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Employment Law Journal: December 2012/January 2013

Ed Bowyer and Helena Davies look ahead to what the new year holds for employers and their advisers

For those trying to keep up to speed with legislative developments in employment law, 2012 has been a trying year, with a plethora of announcements, calls for evidence, consultation papers and bills. It seems there will be no letup in 2013, even though a recent ‘one-in, two-out’ announcement pledges that, from January, every new piece of domestic regulation imposing financial burdens on firms must be offset by reductions in red tape to save double those costs.

Jemima Coleman and David Smail consider the key findings of the government’s response to its ‘Modern Workplaces’ consultation and highlight potential practical difficulties

On 13 November 2012, the government published its long-awaited response to its ‘Modern Workplaces’ consultation, over 12 months after the consultation closed in August last year. The proposal is to extend the right to request flexible working to all employees and introduce a new system of flexible parental leave. The Children and Families Bill has not yet been published but a draft bill is expected in 2013, with the new regime in force in 2014.

Restrictions in employment contracts are failing to keep pace with the rise of social media and ‘bring your own device’, warns Adam Hartley

Confidential information is often one of the most valuable but overlooked business assets. Every business has information that it considers gives it a competitive edge in the marketplace, but the protection of such information is often taken for granted. Confidential information can, of course, be subject to threats from outside the business due to theft, hacking or commercial espionage. However, the biggest threat often comes from inside the business. Employees have access to valuable knowledge about customer contacts, and financial and strategic business intelligence, which will be an attractive asset to any competitor seeking to encroach on the employer’s market.

Dechert LLP

Charles Wynn-Evans reports on some recent decisions on costs awards in the employment tribunal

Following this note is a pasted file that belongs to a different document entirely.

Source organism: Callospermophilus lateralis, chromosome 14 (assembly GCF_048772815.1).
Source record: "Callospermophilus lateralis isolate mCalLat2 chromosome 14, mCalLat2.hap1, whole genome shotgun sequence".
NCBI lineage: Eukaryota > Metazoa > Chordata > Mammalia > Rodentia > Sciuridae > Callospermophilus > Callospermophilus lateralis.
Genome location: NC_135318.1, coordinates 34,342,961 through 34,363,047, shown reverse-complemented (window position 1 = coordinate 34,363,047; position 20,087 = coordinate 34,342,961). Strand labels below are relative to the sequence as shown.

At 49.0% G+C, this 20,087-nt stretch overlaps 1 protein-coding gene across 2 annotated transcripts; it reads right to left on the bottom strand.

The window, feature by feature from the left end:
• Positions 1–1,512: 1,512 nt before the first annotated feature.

The employment tribunal has the power to make a variety of orders relating to the costs, whether of their legal representatives or otherwise, incurred by the parties to tribunal proceedings (Schedule 1 to the Employment Tribunals (Constitution and Rules of Procedure) Regulations 2004). The current maximum award open to a tribunal in respect of costs or preparation time (without going through a County Court assessment) is £20,000, having been increased from £10,000 from 6 April 2012.

David Ashmore reviews areas of employment law where an employer faces criminal liability for non-compliance with its legal obligations

It is rare for an employment law specialist to be required to advise an employer that it risks criminal liability as a consequence of its actions. It is rarer still to meet an employment lawyer who has practical experience of criminal liability being imposed for an employment law crime. The risk of criminal fines and penalties being levied is well known in employment-related areas of law such as health and safety and immigration. However, in the field of ‘mainstream’ employment law, the circumstances in which an employer can face criminal liability, and in extreme cases imprisonment, is much less well understood and publicised.


The European Court of Human Rights has held that the UK must protect employees from dismissal on grounds of political affiliation or beliefs, write Liam Kerr and Abbie McCreath

In Redfearn v the United Kingdom [2012], the European Court of Human Rights held that the UK has breached Article 11 of the European Convention of Human Rights (ECHR) by failing to protect employees who are dismissed because of their political opinions or affiliations.